The term “Stockholm Syndrome” where the captured feel an affinity with and identify with their captors (think of Patty Hearst for instance), has been around in the media so long one might pause to wonder where it came from. The hostage comedy/drama Stockholm portrays the “absurd but true story” that coined the term. As absurd as the original heist/hostage incident of 1973 was, you immediately recognize that it should have made a brilliant film in the right hands. This one isn’t it.
The film wastes no time as Lars Nystrom (Ethan Hawke) bursts into Stockholm’s huge central Kreditbanken with a duffel bag of big guns, leather pants, a shaggy wig, and a big ol’ Texas flag on the back of his biker jacket. He is all American swagger, shooting and hollering, but immediately lets all the staff and customers free except for a small handful of employees. His heist is rather misguided than planned out. Sure, he wants a million dollars, but he also wants to free his buddy Gunnar Sorensson (Mark Strong) from prison and drive off in the sunset with him in a Mustang, like Steve McQueen did in Bullitt.
Bank teller hostage Bianca Lind (Noomi Rapace) reads Lars as a bit of a wild card, but not necessarily a bad guy. As the police and swat teams circle the situation, guns trained, the hostages feel like they may actually be safer with Lars and Gunnar than with their own law enforcement. As the pressure tightens around the situation, those same unwilling captives are the ones who want to band together with their captors, in an “eff the police” kind of way.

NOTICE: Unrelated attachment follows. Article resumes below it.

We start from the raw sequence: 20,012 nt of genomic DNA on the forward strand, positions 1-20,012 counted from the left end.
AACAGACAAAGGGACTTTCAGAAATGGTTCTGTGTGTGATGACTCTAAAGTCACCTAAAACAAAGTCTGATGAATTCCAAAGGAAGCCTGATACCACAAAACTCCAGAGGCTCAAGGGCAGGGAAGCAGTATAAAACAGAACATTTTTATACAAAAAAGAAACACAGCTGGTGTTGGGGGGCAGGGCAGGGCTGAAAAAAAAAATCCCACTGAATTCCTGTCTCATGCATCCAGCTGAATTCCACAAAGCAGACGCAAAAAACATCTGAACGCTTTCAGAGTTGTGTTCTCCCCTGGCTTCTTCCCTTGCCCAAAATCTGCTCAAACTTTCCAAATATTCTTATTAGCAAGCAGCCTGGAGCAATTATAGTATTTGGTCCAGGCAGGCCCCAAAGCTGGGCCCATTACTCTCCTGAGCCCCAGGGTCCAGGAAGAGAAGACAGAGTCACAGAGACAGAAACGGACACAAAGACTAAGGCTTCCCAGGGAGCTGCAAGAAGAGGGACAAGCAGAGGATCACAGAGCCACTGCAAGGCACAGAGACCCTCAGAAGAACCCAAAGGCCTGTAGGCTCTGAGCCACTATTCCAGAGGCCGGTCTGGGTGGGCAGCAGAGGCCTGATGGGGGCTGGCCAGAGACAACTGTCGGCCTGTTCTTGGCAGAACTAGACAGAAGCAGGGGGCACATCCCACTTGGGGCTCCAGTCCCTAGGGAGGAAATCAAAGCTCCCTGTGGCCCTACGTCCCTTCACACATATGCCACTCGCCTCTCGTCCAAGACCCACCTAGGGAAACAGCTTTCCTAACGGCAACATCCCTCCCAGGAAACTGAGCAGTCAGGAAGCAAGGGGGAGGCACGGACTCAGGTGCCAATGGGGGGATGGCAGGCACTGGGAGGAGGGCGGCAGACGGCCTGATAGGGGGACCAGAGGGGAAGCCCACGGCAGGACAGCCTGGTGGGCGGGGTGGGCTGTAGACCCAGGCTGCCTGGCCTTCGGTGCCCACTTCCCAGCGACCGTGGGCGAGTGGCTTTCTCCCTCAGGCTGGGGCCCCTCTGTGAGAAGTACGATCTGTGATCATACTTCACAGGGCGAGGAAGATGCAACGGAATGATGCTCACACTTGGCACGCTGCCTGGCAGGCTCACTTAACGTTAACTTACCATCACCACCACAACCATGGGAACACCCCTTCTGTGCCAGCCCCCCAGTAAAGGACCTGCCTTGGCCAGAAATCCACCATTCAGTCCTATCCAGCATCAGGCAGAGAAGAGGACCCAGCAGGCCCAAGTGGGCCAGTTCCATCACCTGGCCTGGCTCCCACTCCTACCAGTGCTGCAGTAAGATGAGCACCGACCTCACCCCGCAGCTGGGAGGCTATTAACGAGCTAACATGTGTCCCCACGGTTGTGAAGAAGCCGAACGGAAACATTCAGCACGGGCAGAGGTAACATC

Though the film is somewhat fictionalized, it pretty much sticks to the facts of the actual Norrmalmstorg robbery (as it was known) in 1973. Yes, the story is absurd, which is why it should be perfect for an adaptation like this. Ethan Hawke does the best he can, despite the fact that he just looks like modern Ethan once the wig comes off (all the extras seem to have more attention to 1970s costume detail than the leads). Noomi Rapace has a slightly more interesting role, as she is also dealing with a husband and kids at home, so siding with a criminal may not be the most self-preserving choice. Plus, there is not enough development in character or tone (other than the cramped environment) to have the sexual tension between them believable (other than the fact that they are both attractive humans).
Stockholm is a popcorn introduction to a much more interesting real-life event and its surprising aftermath. The comedy is not sharp enough to be chuckle worthy, and the drama is shallow. If the film succeeds in one thing, it makes you want to Google “Stockholm Syndrome” immediately after the credits roll to get a deeper take on this unusual event.